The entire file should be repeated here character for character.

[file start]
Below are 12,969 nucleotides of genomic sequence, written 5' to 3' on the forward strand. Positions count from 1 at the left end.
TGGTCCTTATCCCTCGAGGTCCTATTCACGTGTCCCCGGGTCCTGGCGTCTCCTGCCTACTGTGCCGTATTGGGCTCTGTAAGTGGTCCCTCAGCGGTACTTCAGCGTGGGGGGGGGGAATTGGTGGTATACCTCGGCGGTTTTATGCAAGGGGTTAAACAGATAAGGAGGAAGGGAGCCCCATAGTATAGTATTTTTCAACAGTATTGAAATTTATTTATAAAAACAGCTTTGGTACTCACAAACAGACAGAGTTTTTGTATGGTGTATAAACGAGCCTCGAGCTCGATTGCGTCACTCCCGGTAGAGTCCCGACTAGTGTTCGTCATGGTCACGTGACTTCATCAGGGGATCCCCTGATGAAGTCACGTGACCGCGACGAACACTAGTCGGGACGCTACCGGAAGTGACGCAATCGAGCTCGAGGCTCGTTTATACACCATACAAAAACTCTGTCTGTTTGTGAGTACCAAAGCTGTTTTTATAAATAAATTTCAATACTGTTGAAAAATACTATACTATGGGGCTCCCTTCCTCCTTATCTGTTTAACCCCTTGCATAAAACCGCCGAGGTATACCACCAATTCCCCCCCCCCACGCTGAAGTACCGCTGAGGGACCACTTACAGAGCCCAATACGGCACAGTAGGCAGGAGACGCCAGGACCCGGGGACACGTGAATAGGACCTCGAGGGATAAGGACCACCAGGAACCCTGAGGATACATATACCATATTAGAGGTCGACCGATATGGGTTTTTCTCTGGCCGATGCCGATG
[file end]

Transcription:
Below are 12,969 nucleotides of genomic sequence, written 5' to 3' on the forward strand. Positions count from 1 at the left end.
TGGTCCTTATCCCTCGAGGTCCTATTCACGTGTCCCCGGGTCCTGGCGTCTCCTGCCTACTGTGCCGTATTGGGCTCTGTAAGTGGTCCCTCAGCGGTACTTCAGCGTGGGGGGGGGGAATTGGTGGTATACCTCGGCGGTTTTATGCAAGGGGTTAAACAGATAAGGAGGAAGGGAGCCCCATAGTATAGTATTTTTCAACAGTATTGAAATTTATTTATAAAAACAGCTTTGGTACTCACAAACAGACAGAGTTTTTGTATGGTGTATAAACGAGCCTCGAGCTCGATTGCGTCACTCCCGGTAGAGTCCCGACTAGTGTTCGTCATGGTCACGTGACTTCATCAGGGGATCCCCTGATGAAGTCACGTGACCGCGACGAACACTAGTCGGGACGCTACCGGAAGTGACGCAATCGAGCTCGAGGCTCGTTTATACACCATACAAAAACTCTGTCTGTTTGTGAGTACCAAAGCTGTTTTTATAAATAAATTTCAATACTGTTGAAAAATACTATACTATGGGGCTCCCTTCCTCCTTATCTGTTTAACCCCTTGCATAAAACCGCCGAGGTATACCACCAATTCCCCCCCCCCACGCTGAAGTACCGCTGAGGGACCACTTACAGAGCCCAATACGGCACAGTAGGCAGGAGACGCCAGGACCCGGGGACACGTGAATAGGACCTCGAGGGATAAGGACCACCAGGAACCCTGAGGATACATATACCATATTAGAGGTCGACCGATATGGGTTTTTCTCTGGCCGATGCCGATG